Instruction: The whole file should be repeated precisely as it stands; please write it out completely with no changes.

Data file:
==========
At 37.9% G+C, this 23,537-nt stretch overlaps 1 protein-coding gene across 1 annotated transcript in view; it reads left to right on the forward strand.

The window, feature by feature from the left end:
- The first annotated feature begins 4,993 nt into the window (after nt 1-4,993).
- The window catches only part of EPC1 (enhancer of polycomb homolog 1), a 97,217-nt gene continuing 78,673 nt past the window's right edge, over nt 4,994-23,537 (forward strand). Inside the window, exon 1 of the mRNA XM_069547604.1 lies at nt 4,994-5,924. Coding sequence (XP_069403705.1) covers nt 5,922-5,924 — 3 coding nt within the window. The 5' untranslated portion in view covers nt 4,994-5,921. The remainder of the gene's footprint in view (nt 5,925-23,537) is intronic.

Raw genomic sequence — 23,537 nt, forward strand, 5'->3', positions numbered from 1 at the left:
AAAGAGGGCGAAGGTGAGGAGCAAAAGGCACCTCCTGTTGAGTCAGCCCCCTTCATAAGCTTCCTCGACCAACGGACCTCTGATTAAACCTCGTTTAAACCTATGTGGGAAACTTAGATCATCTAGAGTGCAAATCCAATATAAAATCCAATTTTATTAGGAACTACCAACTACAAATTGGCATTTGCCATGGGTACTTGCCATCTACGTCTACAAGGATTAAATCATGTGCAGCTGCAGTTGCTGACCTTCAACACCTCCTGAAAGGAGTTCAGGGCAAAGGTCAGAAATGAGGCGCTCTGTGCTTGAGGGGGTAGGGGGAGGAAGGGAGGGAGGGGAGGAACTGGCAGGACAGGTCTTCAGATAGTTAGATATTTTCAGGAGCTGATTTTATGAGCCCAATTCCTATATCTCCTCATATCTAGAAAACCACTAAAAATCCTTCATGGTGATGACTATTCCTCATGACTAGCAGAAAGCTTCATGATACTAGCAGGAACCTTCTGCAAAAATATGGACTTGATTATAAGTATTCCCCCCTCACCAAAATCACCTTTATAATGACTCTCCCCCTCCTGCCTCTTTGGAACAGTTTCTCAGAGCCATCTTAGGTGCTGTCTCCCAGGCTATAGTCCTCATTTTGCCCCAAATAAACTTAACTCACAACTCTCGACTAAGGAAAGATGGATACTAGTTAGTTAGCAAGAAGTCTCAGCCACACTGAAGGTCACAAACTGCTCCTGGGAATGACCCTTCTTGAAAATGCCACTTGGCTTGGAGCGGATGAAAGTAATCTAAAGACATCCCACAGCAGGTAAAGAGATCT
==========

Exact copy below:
At 37.9% G+C, this 23,537-nt stretch overlaps 1 protein-coding gene across 1 annotated transcript in view; it reads left to right on the forward strand.

The window, feature by feature from the left end:
- The first annotated feature begins 4,993 nt into the window (after nt 1-4,993).
- The window catches only part of EPC1 (enhancer of polycomb homolog 1), a 97,217-nt gene continuing 78,673 nt past the window's right edge, over nt 4,994-23,537 (forward strand). Inside the window, exon 1 of the mRNA XM_069547604.1 lies at nt 4,994-5,924. Coding sequence (XP_069403705.1) covers nt 5,922-5,924 — 3 coding nt within the window. The 5' untranslated portion in view covers nt 4,994-5,921. The remainder of the gene's footprint in view (nt 5,925-23,537) is intronic.

Raw genomic sequence — 23,537 nt, forward strand, 5'->3', positions numbered from 1 at the left:
AAAGAGGGCGAAGGTGAGGAGCAAAAGGCACCTCCTGTTGAGTCAGCCCCCTTCATAAGCTTCCTCGACCAACGGACCTCTGATTAAACCTCGTTTAAACCTATGTGGGAAACTTAGATCATCTAGAGTGCAAATCCAATATAAAATCCAATTTTATTAGGAACTACCAACTACAAATTGGCATTTGCCATGGGTACTTGCCATCTACGTCTACAAGGATTAAATCATGTGCAGCTGCAGTTGCTGACCTTCAACACCTCCTGAAAGGAGTTCAGGGCAAAGGTCAGAAATGAGGCGCTCTGTGCTTGAGGGGGTAGGGGGAGGAAGGGAGGGAGGGGAGGAACTGGCAGGACAGGTCTTCAGATAGTTAGATATTTTCAGGAGCTGATTTTATGAGCCCAATTCCTATATCTCCTCATATCTAGAAAACCACTAAAAATCCTTCATGGTGATGACTATTCCTCATGACTAGCAGAAAGCTTCATGATACTAGCAGGAACCTTCTGCAAAAATATGGACTTGATTATAAGTATTCCCCCCTCACCAAAATCACCTTTATAATGACTCTCCCCCTCCTGCCTCTTTGGAACAGTTTCTCAGAGCCATCTTAGGTGCTGTCTCCCAGGCTATAGTCCTCATTTTGCCCCAAATAAACTTAACTCACAACTCTCGACTAAGGAAAGATGGATACTAGTTAGTTAGCAAGAAGTCTCAGCCACACTGAAGGTCACAAACTGCTCCTGGGAATGACCCTTCTTGAAAATGCCACTTGGCTTGGAGCGGATGAAAGTAATCTAAAGACATCCCACAGCAGGTAAAGAGATCT